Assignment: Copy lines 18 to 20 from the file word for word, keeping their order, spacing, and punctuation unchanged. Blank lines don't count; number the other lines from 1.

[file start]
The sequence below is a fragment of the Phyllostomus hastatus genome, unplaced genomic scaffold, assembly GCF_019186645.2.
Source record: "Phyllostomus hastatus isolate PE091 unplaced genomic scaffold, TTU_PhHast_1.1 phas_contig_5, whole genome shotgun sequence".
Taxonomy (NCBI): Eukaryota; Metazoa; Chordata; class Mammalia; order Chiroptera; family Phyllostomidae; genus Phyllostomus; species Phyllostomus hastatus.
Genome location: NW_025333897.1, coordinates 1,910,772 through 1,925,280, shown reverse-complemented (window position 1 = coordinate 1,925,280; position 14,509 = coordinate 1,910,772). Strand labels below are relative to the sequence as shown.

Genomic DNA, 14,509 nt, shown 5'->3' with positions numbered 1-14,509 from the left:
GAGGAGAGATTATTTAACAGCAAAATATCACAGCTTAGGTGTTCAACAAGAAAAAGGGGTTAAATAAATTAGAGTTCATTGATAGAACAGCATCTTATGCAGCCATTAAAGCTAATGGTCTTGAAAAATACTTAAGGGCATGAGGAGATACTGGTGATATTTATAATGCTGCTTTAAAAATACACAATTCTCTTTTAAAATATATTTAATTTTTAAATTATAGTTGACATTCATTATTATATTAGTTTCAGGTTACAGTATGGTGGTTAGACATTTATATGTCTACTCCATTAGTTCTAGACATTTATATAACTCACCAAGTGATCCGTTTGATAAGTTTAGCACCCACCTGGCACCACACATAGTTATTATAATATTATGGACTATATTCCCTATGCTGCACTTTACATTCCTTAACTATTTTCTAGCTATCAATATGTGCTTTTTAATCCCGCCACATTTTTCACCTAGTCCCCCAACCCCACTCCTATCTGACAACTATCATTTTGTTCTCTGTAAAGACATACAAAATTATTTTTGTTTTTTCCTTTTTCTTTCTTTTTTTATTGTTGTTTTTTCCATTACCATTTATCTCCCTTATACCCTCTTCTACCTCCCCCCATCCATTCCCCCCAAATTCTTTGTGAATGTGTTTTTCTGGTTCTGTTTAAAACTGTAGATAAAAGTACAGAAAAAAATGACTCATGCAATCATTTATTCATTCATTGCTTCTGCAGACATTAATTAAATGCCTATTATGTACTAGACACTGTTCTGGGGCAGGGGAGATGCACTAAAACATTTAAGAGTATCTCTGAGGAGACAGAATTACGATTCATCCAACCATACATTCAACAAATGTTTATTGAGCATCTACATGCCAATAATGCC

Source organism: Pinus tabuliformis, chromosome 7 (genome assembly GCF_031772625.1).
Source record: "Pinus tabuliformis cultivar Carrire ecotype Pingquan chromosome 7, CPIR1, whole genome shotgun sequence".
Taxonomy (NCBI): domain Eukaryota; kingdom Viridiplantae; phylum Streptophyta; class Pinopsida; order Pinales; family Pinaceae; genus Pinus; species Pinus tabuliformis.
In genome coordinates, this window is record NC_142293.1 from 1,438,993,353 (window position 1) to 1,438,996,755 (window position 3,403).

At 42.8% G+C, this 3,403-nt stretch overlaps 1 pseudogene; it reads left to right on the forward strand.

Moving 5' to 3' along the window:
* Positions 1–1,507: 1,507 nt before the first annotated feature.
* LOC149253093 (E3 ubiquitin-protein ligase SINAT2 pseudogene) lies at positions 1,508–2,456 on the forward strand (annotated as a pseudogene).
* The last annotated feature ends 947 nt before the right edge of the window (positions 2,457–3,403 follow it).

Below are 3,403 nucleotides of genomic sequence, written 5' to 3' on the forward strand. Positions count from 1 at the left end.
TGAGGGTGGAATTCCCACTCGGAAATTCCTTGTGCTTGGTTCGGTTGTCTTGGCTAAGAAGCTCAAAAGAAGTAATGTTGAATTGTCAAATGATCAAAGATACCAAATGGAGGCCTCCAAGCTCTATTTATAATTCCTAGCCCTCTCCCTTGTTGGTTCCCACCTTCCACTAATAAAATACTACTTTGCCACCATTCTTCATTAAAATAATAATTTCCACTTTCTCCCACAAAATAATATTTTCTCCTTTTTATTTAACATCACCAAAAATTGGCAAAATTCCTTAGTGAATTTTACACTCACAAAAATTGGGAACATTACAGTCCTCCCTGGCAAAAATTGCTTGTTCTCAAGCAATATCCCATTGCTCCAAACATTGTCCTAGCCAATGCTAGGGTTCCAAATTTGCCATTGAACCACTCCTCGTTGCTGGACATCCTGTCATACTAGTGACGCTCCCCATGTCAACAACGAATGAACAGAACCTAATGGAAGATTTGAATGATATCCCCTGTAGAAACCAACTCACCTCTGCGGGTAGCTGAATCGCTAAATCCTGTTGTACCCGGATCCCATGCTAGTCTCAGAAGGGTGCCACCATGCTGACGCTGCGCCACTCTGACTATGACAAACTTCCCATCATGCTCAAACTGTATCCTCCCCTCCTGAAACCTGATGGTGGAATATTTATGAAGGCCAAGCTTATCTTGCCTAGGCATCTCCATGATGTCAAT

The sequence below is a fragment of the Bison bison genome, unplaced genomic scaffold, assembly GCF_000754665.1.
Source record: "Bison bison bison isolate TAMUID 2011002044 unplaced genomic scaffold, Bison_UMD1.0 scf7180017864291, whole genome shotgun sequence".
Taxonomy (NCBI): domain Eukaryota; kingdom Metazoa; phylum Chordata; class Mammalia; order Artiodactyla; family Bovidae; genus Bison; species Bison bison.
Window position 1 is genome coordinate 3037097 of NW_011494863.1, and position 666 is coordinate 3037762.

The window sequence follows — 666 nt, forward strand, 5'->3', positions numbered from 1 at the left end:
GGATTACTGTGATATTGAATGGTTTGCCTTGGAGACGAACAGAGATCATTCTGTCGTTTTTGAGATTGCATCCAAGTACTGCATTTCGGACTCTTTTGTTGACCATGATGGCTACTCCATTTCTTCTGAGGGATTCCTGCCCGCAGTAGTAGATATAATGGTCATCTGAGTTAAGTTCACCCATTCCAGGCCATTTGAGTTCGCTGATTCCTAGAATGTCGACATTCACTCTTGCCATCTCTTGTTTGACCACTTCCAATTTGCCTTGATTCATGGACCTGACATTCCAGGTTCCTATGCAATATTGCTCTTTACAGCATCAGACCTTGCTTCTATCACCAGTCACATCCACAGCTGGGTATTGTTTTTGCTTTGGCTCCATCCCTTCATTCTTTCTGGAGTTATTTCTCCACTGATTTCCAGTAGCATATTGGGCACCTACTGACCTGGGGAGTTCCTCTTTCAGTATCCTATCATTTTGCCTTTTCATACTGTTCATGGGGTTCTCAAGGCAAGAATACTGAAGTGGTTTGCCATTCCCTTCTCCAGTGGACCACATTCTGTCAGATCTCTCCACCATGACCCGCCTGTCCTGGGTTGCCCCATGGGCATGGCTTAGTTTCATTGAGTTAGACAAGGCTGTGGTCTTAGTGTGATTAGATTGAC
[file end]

The sequence below is a fragment of the Bison bison genome, unplaced genomic scaffold, assembly GCF_000754665.1.
Source record: "Bison bison bison isolate TAMUID 2011002044 unplaced genomic scaffold, Bison_UMD1.0 scf7180017864291, whole genome shotgun sequence".
Taxonomy (NCBI): domain Eukaryota; kingdom Metazoa; phylum Chordata; class Mammalia; order Artiodactyla; family Bovidae; genus Bison; species Bison bison.